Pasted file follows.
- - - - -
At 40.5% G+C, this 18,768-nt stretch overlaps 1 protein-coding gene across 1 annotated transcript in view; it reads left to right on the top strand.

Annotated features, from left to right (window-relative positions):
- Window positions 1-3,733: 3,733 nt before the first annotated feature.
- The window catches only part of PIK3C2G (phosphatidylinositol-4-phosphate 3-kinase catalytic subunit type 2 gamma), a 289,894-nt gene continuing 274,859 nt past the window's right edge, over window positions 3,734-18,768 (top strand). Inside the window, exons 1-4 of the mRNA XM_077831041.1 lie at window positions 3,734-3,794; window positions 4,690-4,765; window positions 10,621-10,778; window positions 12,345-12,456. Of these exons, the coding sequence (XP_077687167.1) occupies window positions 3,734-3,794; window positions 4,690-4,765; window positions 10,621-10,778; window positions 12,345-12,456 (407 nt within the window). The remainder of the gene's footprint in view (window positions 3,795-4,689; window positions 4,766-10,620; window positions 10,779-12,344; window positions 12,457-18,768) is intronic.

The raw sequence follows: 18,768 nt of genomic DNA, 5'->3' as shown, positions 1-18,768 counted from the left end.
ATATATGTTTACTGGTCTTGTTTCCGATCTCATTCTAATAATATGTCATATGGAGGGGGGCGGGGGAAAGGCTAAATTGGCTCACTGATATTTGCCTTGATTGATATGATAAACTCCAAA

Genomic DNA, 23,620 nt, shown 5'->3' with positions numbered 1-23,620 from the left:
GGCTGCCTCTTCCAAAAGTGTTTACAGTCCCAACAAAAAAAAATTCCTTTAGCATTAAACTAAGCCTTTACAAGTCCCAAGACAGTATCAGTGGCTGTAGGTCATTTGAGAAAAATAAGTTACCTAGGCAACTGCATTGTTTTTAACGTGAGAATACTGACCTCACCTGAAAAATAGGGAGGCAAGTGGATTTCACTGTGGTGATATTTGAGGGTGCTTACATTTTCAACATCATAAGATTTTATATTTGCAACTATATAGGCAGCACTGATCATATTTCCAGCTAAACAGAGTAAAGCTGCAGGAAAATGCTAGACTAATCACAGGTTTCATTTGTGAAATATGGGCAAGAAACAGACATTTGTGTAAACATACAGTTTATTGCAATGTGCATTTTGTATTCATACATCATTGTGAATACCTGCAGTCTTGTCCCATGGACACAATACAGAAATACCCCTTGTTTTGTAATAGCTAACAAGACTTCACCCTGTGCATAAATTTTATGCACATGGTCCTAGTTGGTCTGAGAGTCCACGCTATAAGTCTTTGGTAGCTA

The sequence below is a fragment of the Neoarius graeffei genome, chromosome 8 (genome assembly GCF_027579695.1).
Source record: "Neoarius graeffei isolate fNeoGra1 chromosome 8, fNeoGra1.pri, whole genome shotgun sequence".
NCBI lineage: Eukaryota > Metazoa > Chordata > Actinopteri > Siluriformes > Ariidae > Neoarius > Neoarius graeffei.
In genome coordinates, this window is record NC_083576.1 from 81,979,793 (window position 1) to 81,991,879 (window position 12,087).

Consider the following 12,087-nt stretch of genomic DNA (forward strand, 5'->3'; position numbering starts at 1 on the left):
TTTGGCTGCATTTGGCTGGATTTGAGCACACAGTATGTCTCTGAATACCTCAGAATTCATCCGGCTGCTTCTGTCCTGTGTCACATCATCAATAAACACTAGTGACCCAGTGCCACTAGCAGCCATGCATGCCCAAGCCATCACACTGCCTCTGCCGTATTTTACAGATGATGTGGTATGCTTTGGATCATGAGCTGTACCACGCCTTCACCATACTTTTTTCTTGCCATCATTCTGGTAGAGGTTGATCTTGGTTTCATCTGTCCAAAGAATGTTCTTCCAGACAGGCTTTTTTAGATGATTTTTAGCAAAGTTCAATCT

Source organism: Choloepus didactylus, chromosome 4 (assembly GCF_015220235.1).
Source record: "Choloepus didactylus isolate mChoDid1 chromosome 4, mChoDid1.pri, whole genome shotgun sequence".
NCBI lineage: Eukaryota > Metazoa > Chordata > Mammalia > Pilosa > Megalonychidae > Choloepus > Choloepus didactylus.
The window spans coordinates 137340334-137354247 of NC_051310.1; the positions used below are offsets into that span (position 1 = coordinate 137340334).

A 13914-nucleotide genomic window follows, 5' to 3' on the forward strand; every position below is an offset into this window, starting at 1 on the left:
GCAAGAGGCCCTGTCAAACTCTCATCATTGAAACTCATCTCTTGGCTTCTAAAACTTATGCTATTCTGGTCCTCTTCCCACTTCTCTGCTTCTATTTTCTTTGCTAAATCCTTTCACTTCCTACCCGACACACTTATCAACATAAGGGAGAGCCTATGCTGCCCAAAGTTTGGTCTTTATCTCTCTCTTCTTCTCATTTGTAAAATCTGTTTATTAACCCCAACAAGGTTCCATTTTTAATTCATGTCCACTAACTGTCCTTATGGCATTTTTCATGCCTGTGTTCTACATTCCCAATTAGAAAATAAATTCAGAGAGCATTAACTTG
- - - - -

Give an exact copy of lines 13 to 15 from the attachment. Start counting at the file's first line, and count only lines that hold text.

Consider the following 12,087-nt stretch of genomic DNA (forward strand, 5'->3'; position numbering starts at 1 on the left):
TTTGGCTGCATTTGGCTGGATTTGAGCACACAGTATGTCTCTGAATACCTCAGAATTCATCCGGCTGCTTCTGTCCTGTGTCACATCATCAATAAACACTAGTGACCCAGTGCCACTAGCAGCCATGCATGCCCAAGCCATCACACTGCCTCTGCCGTATTTTACAGATGATGTGGTATGCTTTGGATCATGAGCTGTACCACGCCTTCACCATACTTTTTTCTTGCCATCATTCTGGTAGAGGTTGATCTTGGTTTCATCTGTCCAAAGAATGTTCTTCCAGACAGGCTTTTTTAGATGATTTTTAGCAAAGTTCAATCT

Source organism: Choloepus didactylus, chromosome 4 (assembly GCF_015220235.1).